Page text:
Home is where the love is at.
This is a great post with a lot of thought put into it. You have great memories...hold onto them and never let them get away from you.
Michele sent me tonight.
Wow, great post!
Michele sent me...
I wish I had taken more photos of my various homes of the past. To me, my home is where my comfort-things are: My soft duvet, my books, my overstuffed chair. There's nothing quite like walking through the front door after being away for a while.
Home for me isn't a place; when you move every 3 years, you just don't get attached. For me home is a feeling, it's the people and the feelings. I've felt at home places without family, and not at home where there was family. For me it's the atmosphere and the energy of a place, but not the place itself.
Wow - that was great. I have two brothers and one sister, one thing I remember about the house I grew up in was the wood burning stove we used for heat in the winter. On really cold nights when we kids would go to bed daddy would get a towel and warm it up in front of the heater and come in and wrap our feet up. He did this four different times. Yes, I know it sounds "hokey", but it is something I remember about the home I grew up in.......
I lived in the house I grew up in, from the age of 4, up until the age of 21. The house was put up for sale because that year my parents divorced. It was messy, ugly, gut-wrenching. Leaving my home under those circumstances was a heart-breaking experience that I will never forget. The house itself was nothing special to look at, but all my memories were there, good and bad. My parents were very skilled gardeners, and we had beautiful peach, apple and pear trees, as well as a rich vegetable garden, strawberry patches, grape vines and the most luscious roses and a wide variety of flowers and bushes. I have only walked down that street I grew up on a few times since then; I can't do it anymore; it's just unbearable to see what the new owners have done to the place. For quite a while after that move, I was rudderless. It took a long time to heal. But I have many memories of my childhood home that I can go back to whenever I want; pictures in my own mind. Home is not just a physical location. Ultimately it's an emotional and spiritual place, deep within ourselves, and the connections we make with our family and friends. I have a new home now, in the relationship I have with my husband, his family and my family.
I loved this post. I often think of what it will be like when my parents sell their house. I think time makes a house a home.
That was truly beautiful :) I still find it amazing how you veiw the world around you .You are such an inspiration .
I of course veiw the home my husband and I have made for ourselves but my parents and grandparents house have always felt like home to me as well .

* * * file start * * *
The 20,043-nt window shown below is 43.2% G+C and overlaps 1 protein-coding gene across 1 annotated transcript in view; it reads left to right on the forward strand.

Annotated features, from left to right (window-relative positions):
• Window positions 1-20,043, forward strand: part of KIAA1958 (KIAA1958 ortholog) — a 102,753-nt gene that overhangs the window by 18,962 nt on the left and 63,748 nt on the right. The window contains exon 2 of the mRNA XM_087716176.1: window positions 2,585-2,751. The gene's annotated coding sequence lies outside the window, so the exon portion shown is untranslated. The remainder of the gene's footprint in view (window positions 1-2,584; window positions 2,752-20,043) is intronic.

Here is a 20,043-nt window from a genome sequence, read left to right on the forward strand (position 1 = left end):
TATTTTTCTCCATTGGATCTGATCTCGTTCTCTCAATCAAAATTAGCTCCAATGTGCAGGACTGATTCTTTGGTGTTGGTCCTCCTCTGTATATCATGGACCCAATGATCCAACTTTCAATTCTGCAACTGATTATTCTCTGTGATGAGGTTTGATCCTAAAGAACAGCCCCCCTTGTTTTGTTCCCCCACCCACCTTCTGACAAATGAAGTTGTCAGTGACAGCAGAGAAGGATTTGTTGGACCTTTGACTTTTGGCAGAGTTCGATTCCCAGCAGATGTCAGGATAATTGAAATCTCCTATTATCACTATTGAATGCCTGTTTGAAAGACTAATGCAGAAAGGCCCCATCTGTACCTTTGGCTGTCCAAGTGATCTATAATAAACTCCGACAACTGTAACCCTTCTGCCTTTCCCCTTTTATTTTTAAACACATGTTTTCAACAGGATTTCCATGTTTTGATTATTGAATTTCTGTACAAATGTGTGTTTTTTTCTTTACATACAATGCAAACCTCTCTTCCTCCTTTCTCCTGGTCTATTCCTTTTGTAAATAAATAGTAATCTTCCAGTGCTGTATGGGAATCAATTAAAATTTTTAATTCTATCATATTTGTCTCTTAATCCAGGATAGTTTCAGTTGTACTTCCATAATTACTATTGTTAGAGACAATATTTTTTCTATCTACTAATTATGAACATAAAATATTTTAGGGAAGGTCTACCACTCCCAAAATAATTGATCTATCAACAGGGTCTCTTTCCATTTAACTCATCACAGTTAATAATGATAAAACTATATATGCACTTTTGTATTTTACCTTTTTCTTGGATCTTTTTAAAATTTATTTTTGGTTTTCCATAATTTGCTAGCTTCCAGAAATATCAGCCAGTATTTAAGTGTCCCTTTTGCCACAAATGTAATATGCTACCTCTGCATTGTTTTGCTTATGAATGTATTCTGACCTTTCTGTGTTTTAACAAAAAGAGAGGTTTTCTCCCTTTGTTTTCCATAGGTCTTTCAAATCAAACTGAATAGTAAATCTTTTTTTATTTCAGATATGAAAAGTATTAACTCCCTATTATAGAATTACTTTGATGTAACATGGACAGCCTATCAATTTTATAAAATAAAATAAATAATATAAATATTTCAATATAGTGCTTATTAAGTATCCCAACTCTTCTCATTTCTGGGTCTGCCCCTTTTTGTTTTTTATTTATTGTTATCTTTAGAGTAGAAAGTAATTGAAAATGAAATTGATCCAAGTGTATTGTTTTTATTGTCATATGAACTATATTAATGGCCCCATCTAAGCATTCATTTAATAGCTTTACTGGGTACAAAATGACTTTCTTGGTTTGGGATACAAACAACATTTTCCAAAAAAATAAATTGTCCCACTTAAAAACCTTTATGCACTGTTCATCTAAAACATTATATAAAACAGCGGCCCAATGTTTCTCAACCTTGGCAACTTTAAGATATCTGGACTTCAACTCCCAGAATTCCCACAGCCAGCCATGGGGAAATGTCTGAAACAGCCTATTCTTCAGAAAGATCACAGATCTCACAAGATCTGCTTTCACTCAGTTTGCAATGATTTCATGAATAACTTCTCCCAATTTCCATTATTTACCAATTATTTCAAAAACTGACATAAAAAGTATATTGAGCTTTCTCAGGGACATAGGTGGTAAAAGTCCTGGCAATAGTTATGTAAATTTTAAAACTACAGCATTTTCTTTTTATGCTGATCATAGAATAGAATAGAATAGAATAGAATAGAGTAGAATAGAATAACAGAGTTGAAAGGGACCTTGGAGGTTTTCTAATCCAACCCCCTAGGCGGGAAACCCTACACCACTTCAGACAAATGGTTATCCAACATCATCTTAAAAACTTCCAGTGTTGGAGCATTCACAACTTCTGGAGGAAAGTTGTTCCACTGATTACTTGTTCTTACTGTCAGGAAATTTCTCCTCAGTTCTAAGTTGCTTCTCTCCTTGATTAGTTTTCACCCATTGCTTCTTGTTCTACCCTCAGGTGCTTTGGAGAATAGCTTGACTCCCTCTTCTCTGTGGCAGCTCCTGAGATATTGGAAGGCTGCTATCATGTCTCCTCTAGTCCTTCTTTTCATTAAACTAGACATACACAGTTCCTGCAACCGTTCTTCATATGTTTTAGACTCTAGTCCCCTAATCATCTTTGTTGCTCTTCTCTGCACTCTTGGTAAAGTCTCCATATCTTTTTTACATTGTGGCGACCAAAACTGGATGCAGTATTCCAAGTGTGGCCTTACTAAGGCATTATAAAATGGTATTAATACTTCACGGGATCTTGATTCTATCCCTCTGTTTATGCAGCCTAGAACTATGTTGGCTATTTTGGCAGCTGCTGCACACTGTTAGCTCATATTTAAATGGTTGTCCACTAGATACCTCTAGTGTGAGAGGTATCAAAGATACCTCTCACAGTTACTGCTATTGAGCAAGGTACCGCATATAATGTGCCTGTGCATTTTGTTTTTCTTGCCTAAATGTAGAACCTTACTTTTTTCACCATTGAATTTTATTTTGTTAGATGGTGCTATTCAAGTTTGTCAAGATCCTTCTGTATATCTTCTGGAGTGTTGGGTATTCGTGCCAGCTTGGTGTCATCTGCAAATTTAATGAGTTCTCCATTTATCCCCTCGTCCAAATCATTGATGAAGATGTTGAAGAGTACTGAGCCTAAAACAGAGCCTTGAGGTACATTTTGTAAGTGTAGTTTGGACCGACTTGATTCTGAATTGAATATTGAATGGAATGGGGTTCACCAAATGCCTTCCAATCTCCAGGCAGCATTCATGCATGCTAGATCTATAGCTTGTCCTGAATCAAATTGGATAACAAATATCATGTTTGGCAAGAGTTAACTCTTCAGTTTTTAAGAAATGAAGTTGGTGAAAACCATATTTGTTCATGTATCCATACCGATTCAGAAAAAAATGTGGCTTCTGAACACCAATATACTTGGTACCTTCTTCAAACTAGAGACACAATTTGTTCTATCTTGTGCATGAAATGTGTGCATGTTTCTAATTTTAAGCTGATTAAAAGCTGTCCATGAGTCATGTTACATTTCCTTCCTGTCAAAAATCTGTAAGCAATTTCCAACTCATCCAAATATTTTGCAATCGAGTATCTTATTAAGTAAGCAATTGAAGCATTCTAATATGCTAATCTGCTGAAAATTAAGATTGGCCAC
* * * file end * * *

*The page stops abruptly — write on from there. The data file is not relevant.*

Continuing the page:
Hey...Life as a house is an awesome movie...home is definitely where my heart is..which is definitely with my family...as long as they are with me I am HOME! Great post TTYL BTW thanks for stopping by my blog ;-)
Home is where your loved ones are. Home is you and our 3 children.
Although I only knew that house for 21 years, it was still hard to say goodbye to it.
I have to admit that at the time you took the pictures, you were driving me absolutely crazy. We now have pictures of every little area in that house! :)
I guess I have a sappy sentimental side. When tv shows go off the air I feel sad bc in some ways they feel like home. So when I leave a place I've actually known? It's a disaster.
What a cool idea. My childhood home was just sold last month, an old farmhouse in Colorado. Wish I had had your insight and done the same thing! I was helping my mother through the hospice journey and it would have been restorative.
This is a beautiful post. It really hit home for me...my husband's parents are going through a similar move and you have articulated much of how he's feeling right now. He's already asleep, but I am going to point him to this entry tomorrow. I think he'll appreciate it a lot!
For me, since I got married and left my parents' home (yes, the old fashioned way) home has been in many places but it has always been where my husband and boys are.
Just stopping in via Judy's blog (Kenju)
I've only read this and your most recent post, but I wanted to say that this was a lovely piece about your childhood home. I can SO relate to simple things bringing back such fond memories.
If not for our memories, what really would we have?
What a beautiful entry. Thank you for directing me to it, Carmi. I was just telling one of my little brothers how on moving day, I'll want to take pictures of every nook and cranny of that house!